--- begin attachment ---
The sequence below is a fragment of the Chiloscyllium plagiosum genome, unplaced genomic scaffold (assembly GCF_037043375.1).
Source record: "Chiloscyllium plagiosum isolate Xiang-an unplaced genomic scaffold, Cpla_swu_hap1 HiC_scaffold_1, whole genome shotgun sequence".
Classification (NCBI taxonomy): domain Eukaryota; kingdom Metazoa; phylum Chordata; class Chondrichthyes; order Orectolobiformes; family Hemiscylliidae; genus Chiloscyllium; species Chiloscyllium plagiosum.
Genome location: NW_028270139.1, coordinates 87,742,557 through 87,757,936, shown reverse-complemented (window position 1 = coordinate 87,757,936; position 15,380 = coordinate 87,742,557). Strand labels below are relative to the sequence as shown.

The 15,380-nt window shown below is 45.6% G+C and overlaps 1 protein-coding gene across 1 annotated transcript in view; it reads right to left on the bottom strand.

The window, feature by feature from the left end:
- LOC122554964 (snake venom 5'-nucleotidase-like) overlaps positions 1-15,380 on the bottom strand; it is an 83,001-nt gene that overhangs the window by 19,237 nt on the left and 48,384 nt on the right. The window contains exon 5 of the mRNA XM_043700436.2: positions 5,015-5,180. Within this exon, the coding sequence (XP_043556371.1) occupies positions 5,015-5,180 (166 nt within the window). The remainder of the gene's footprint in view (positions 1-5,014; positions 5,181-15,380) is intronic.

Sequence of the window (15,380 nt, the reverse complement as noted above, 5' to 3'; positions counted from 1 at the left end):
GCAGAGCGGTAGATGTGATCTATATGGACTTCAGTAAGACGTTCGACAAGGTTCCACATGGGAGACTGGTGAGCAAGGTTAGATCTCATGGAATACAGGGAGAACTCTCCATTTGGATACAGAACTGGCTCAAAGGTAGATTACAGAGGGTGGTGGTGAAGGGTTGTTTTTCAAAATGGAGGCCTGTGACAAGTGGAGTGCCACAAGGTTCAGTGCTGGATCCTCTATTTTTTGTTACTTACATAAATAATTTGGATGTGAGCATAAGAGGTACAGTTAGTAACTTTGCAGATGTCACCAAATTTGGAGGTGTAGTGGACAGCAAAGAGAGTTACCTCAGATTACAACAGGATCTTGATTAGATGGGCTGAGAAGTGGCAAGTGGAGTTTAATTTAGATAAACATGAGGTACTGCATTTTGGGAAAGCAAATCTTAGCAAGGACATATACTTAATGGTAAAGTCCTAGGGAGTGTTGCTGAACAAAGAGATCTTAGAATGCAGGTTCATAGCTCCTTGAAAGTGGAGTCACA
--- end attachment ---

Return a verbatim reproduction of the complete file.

The sequence below is a fragment of the Chiloscyllium plagiosum genome, unplaced genomic scaffold (assembly GCF_037043375.1).
Source record: "Chiloscyllium plagiosum isolate Xiang-an unplaced genomic scaffold, Cpla_swu_hap1 HiC_scaffold_1, whole genome shotgun sequence".
Classification (NCBI taxonomy): domain Eukaryota; kingdom Metazoa; phylum Chordata; class Chondrichthyes; order Orectolobiformes; family Hemiscylliidae; genus Chiloscyllium; species Chiloscyllium plagiosum.
Genome location: NW_028270139.1, coordinates 87,742,557 through 87,757,936, shown reverse-complemented (window position 1 = coordinate 87,757,936; position 15,380 = coordinate 87,742,557). Strand labels below are relative to the sequence as shown.

The 15,380-nt window shown below is 45.6% G+C and overlaps 1 protein-coding gene across 1 annotated transcript in view; it reads right to left on the bottom strand.

The window, feature by feature from the left end:
- LOC122554964 (snake venom 5'-nucleotidase-like) overlaps positions 1-15,380 on the bottom strand; it is an 83,001-nt gene that overhangs the window by 19,237 nt on the left and 48,384 nt on the right. The window contains exon 5 of the mRNA XM_043700436.2: positions 5,015-5,180. Within this exon, the coding sequence (XP_043556371.1) occupies positions 5,015-5,180 (166 nt within the window). The remainder of the gene's footprint in view (positions 1-5,014; positions 5,181-15,380) is intronic.

Sequence of the window (15,380 nt, the reverse complement as noted above, 5' to 3'; positions counted from 1 at the left end):
GCAGAGCGGTAGATGTGATCTATATGGACTTCAGTAAGACGTTCGACAAGGTTCCACATGGGAGACTGGTGAGCAAGGTTAGATCTCATGGAATACAGGGAGAACTCTCCATTTGGATACAGAACTGGCTCAAAGGTAGATTACAGAGGGTGGTGGTGAAGGGTTGTTTTTCAAAATGGAGGCCTGTGACAAGTGGAGTGCCACAAGGTTCAGTGCTGGATCCTCTATTTTTTGTTACTTACATAAATAATTTGGATGTGAGCATAAGAGGTACAGTTAGTAACTTTGCAGATGTCACCAAATTTGGAGGTGTAGTGGACAGCAAAGAGAGTTACCTCAGATTACAACAGGATCTTGATTAGATGGGCTGAGAAGTGGCAAGTGGAGTTTAATTTAGATAAACATGAGGTACTGCATTTTGGGAAAGCAAATCTTAGCAAGGACATATACTTAATGGTAAAGTCCTAGGGAGTGTTGCTGAACAAAGAGATCTTAGAATGCAGGTTCATAGCTCCTTGAAAGTGGAGTCACA